As industrial designers inspecting existing products, we can tell the difference between stainless steel and aluminum; we can see that a piece of furniture a non-designer friend thinks is oak is actually veneer-covered particle board; squeezing a bottle, we can distinguish between PET and polycarbonate; and with columns like Rob Wilkey's series on wood, even a noob can learn to identify various species by grain. Being able to quickly identify materials we've worked with becomes second nature.
What is the equivalent in graphic or interior design? We suppose it would be the ability to identify precise color tones like, say, by looking at the seats on the F-train and nailing the Pantone number of that particular orange. Well, with a hopefully forthcoming device called the Nix Color Sensor, that may soon be possible for all of us.
The small, handheld device is basically a real-world scanner that you place against an object, and the Nix then transmits the exact RGB values to your smartphone. There are existing smartphone apps that do this via the phone's camera, but the Nix is calibrated to be precisely accurate. This stems from one of the product's motivating influences: A friend of the developers' creates custom concealing makeup for burn victims, and needed an accurate, inexpensive way to scan the undamabed portions of her customers' skin.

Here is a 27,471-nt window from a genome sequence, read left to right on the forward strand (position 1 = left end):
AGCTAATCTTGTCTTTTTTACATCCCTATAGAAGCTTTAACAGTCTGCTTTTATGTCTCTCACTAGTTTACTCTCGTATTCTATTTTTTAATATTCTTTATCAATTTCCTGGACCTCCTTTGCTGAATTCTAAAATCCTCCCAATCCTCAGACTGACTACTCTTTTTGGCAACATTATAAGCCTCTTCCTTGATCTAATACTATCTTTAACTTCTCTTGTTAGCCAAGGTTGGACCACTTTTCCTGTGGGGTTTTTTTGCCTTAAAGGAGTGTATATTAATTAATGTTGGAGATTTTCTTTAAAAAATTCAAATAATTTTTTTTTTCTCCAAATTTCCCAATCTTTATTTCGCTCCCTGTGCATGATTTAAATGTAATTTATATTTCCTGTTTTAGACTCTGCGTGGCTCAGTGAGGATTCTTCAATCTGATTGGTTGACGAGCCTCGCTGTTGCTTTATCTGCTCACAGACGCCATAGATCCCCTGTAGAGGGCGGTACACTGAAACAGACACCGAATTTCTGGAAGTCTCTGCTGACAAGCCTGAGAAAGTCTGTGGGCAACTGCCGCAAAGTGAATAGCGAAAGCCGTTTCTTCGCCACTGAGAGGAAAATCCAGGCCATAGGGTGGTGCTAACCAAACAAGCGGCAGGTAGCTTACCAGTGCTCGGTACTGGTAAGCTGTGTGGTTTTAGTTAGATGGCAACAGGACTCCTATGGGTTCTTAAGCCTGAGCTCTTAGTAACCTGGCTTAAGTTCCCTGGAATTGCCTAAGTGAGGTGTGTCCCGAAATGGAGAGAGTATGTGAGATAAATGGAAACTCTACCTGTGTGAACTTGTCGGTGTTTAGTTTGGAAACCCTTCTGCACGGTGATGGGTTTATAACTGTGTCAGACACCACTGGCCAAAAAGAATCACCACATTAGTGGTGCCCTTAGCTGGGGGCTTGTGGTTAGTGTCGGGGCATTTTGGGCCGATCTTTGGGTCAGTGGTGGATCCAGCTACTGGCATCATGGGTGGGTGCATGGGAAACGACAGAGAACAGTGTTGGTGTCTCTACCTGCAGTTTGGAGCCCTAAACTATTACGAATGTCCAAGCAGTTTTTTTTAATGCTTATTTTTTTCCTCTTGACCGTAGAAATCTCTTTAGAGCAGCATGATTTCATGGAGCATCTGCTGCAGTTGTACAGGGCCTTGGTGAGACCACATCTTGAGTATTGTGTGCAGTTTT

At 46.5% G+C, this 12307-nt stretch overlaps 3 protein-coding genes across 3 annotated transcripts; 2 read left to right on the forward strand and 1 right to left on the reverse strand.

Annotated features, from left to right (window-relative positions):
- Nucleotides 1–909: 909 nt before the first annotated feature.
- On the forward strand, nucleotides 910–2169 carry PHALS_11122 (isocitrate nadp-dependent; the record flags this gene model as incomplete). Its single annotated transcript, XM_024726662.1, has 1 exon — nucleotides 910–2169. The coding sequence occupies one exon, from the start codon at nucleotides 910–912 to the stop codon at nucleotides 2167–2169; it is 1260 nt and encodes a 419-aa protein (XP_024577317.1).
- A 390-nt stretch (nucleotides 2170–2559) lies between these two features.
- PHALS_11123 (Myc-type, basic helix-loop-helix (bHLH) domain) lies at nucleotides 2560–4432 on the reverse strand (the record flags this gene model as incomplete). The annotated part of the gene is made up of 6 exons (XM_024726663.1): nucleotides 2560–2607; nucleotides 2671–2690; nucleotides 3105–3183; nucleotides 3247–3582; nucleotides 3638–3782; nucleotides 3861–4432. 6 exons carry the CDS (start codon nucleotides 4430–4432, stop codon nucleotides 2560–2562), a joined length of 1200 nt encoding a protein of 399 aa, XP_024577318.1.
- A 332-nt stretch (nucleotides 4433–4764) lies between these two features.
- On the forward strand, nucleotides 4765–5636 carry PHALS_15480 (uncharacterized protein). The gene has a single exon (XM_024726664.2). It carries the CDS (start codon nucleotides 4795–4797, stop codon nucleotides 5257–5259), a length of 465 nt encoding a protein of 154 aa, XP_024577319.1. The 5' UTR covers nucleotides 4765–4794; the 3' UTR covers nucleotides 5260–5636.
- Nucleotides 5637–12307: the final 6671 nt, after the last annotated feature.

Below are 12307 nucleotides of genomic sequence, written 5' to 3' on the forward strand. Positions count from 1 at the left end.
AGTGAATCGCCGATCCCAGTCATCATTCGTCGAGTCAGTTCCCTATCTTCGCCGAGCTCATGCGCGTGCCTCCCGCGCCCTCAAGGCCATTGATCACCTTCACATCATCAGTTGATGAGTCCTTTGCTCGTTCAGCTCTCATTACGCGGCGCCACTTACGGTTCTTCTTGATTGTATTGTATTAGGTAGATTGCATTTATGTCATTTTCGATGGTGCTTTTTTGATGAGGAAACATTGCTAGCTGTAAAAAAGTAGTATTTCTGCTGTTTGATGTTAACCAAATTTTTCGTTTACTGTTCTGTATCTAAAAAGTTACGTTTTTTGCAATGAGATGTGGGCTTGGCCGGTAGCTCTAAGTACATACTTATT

After securing a grant that enabled them to complete the necessary scientific research, the Nix team is now seeking Kickstarter funding for the second half of development: Paying for the molds, sourcing the components and finishing the app.
We dig that the developers really thought the app through, particularly for interior designers: After you scan a color, the app helps you find a matching paint manufacturer and directs you via map to where you can actually buy the stuff. Check it out:
At press time the Nix had CND $19,000 pledged towards a $35,000 target with 28 days left.